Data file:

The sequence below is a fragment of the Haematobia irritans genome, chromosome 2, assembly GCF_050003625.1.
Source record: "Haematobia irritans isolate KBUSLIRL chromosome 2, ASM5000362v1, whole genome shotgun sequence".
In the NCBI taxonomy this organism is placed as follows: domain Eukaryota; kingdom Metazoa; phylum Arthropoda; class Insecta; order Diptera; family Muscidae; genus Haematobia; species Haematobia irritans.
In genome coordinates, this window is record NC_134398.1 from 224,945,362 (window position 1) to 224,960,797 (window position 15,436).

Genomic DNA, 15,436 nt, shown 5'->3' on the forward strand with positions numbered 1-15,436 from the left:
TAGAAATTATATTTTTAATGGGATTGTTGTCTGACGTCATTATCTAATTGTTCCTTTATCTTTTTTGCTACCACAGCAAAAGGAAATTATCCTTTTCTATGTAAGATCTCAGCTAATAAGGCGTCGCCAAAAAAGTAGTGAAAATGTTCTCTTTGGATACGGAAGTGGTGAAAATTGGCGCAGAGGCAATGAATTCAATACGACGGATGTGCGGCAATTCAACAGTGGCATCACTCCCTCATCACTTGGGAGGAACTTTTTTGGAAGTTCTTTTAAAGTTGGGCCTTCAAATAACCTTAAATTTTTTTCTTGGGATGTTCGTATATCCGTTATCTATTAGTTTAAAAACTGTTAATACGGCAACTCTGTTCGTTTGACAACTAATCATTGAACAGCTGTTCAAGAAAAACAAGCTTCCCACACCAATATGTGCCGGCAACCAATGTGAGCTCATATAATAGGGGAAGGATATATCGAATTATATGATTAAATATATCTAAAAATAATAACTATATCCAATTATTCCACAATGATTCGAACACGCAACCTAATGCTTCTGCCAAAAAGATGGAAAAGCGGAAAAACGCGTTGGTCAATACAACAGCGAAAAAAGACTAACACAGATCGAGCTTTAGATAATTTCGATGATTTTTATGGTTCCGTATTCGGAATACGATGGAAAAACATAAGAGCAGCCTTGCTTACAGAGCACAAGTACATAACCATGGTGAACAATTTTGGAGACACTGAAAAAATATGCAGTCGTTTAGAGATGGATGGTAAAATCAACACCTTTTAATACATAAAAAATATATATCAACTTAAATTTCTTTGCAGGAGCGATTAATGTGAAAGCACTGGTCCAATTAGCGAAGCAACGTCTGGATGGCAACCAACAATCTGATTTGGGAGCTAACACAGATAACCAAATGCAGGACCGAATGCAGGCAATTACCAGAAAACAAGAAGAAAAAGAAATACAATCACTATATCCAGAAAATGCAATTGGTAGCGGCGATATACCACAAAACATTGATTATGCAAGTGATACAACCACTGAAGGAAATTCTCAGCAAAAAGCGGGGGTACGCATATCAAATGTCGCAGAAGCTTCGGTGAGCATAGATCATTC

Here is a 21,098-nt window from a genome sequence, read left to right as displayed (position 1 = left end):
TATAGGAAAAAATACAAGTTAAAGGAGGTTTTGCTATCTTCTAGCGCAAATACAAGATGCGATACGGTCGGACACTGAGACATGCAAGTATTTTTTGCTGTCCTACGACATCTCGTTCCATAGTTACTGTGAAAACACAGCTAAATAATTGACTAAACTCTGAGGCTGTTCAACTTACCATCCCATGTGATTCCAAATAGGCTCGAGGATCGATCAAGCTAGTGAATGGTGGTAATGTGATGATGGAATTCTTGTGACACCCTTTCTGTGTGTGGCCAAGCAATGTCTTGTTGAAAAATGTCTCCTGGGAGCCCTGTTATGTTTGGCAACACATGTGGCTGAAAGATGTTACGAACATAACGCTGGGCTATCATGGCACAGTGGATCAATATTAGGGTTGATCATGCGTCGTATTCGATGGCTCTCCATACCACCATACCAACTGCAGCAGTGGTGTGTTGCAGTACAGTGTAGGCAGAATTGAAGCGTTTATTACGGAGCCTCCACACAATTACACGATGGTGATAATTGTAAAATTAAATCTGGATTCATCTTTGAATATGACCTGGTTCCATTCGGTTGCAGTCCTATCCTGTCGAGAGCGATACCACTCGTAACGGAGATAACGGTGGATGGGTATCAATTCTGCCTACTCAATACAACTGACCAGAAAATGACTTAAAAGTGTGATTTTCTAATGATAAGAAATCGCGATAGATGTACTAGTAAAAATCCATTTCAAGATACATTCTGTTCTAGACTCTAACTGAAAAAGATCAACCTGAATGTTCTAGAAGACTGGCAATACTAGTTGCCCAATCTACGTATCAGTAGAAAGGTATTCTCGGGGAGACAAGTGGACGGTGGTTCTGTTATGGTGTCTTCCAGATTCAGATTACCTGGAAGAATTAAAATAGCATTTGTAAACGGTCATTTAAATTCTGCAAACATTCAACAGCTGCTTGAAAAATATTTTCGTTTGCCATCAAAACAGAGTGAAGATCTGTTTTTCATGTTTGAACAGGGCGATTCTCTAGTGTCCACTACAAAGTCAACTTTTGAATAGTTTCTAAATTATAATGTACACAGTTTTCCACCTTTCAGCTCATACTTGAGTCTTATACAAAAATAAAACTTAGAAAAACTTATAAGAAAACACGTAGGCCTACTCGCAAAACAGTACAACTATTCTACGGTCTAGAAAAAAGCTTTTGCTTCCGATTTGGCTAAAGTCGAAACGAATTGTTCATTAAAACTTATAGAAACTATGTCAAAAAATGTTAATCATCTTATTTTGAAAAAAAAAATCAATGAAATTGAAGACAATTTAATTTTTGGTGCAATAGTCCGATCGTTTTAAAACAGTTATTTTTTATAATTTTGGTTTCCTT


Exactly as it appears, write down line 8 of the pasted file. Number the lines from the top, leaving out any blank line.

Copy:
TATAGGAAAAAATACAAGTTAAAGGAGGTTTTGCTATCTTCTAGCGCAAATACAAGATGCGATACGGTCGGACACTGAGACATGCAAGTATTTTTTGCTGTCCTACGACATCTCGTTCCATAGTTACTGTGAAAACACAGCTAAATAATTGACTAAACTCTGAGGCTGTTCAACTTACCATCCCATGTGATTCCAAATAGGCTCGAGGATCGATCAAGCTAGTGAATGGTGGTAATGTGATGATGGAATTCTTGTGACACCCTTTCTGTGTGTGGCCAAGCAATGTCTTGTTGAAAAATGTCTCCTGGGAGCCCTGTTATGTTTGGCAACACATGTGGCTGAAAGATGTTACGAACATAACGCTGGGCTATCATGGCACAGTGGATCAATATTAGGGTTGATCATGCGTCGTATTCGATGGCTCTCCATACCACCATACCAACTGCAGCAGTGGTGTGTTGCAGTACAGTGTAGGCAGAATTGAAGCGTTTATTACGGAGCCTCCACACAATTACACGATGGTGATAATTGTAAAATTAAATCTGGATTCATCTTTGAATATGACCTGGTTCCATTCGGTTGCAGTCCTATCCTGTCGAGAGCGATACCACTCGTAACGGAGATAACGGTGGATGGGTATCAATTCTGCCTACTCAATACAACTGACCAGAAAATGACTTAAAAGTGTGATTTTCTAATGATAAGAAATCGCGATAGATGTACTAGTAAAAATCCATTTCAAGATACATTCTGTTCTAGACTCTAACTGAAAAAGATCAACCTGAATGTTCTAGAAGACTGGCAATACTAGTTGCCCAATCTACGTATCAGTAGAAAGGTATTCTCGGGGAGACAAGTGGACGGTGGTTCTGTTATGGTGTCTTCCAGATTCAGATTACCTGGAAGAATTAAAATAGCATTTGTAAACGGTCATTTAAATTCTGCAAACATTCAACAGCTGCTTGAAAAATATTTTCGTTTGCCATCAAAACAGAGTGAAGATCTGTTTTTCATGTTTGAACAGGGCGATTCTCTAGTGTCCACTACAAAGTCAACTTTTGAATAGTTTCTAAATTATAATGTACACAGTTTTCCACCTTTCAGCTCATACTTGAGTCTTATACAAAAATAAAACTTAGAAAAACTTATAAGAAAACACGTAGGCCTACTCGCAAAACAGTACAACTATTCTACGGTCTAGAAAAAAGCTTTTGCTTCCGATTTGGCTAAAGTCGAAACGAATTGTTCATTAAAACTTATAGAAACTATGTCAAAAAATGTTAATCATCTTATTTTGAAAAAAAAAATCAATGAAATTGAAGACAATTTAATTTTTGGTGCAATAGTCCGATCGTTTTAAAACAGTTATTTTTTATAATTTTGGTTTCCTT